It's hard to think of a fashion accessory as celebrated as the high heel — or as reviled. The shoes of royalty and street walkers alike, the objects of devotion are getting the retrospective treatment this fall at the Brooklyn Museum. Through 160 items, Killer Heels examines the transformative power and provocation of the elevated shoe.
Historically noteworthy are 17th-century Italian chopines made of silk, leather, and wood, as well as 19th-century cotton and silk embroidered Manchu platform shoes from China. Twentieth-century examples range from a wool “heel hat” by Elsa Schiaparelli in collaboration with Salvador Dalí (1937–38) to Marilyn Monroe’s Salvatore Ferragamo stilettos (1959). Contemporary standouts include Christian Louboutin’s spring 2013 collection; Zaha Hadid’s chromed vinyl rubber and fiberglass “Nova” shoe for United Nude; Iris Van Herpen’s 3-D printed heel; Céline’s fur pump covered in mink; and footwear by Manolo Blahnik, Chanel, Tom Ford, Pierre Hardy, Iris Van Herpen, Alexander McQueen, Prada, Noritaka Tatehana, and Vivienne Westwood.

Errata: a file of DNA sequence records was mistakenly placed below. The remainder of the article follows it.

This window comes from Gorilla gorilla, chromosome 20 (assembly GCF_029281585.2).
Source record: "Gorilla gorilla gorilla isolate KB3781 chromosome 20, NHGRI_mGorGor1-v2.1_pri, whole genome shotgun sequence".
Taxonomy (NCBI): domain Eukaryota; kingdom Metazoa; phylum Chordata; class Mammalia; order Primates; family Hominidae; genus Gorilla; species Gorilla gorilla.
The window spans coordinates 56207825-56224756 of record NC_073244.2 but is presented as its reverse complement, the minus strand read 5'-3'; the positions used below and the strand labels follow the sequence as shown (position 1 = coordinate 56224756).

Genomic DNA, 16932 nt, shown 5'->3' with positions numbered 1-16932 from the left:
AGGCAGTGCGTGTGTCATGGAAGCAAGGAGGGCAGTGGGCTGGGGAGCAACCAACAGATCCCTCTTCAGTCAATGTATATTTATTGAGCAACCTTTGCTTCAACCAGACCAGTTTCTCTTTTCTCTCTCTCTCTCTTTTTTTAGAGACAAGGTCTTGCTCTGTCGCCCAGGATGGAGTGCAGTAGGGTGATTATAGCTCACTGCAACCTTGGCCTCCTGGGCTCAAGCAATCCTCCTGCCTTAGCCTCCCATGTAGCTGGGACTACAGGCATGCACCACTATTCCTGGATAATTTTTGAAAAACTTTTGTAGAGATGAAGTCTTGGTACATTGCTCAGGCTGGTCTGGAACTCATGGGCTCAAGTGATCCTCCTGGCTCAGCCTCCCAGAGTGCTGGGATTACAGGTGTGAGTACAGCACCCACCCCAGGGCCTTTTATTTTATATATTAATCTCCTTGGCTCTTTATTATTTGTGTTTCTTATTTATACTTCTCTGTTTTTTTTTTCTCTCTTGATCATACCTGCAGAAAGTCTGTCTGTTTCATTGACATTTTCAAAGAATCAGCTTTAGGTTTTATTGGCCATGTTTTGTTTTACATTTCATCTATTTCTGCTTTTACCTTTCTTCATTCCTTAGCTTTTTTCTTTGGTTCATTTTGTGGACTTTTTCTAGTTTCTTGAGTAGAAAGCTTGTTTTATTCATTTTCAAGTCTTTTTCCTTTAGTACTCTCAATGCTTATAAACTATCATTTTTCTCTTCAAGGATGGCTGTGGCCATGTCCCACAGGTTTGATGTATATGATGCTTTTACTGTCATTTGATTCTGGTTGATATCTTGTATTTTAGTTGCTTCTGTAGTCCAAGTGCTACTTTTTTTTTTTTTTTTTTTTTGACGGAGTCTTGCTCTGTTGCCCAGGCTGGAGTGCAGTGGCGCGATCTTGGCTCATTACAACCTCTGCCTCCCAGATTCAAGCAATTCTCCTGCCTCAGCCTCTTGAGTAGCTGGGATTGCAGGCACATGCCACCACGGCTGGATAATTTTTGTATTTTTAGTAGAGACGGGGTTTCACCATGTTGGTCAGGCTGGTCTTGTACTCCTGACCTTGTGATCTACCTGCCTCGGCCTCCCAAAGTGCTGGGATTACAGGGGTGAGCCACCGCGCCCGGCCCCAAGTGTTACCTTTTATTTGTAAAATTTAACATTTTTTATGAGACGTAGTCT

The exhibition also features six short films commissioned for the exhibition from Steven Klein, Nick Knight, Marilyn Minter, Zach Gold, Rashaad Newsome, and Ghada Amer and Reza Farkhondeh.
Killer Heels: The Art of the High-Heeled Shoe, Brooklyn Museum, Sep 10, 2014 - Feb 15, 2015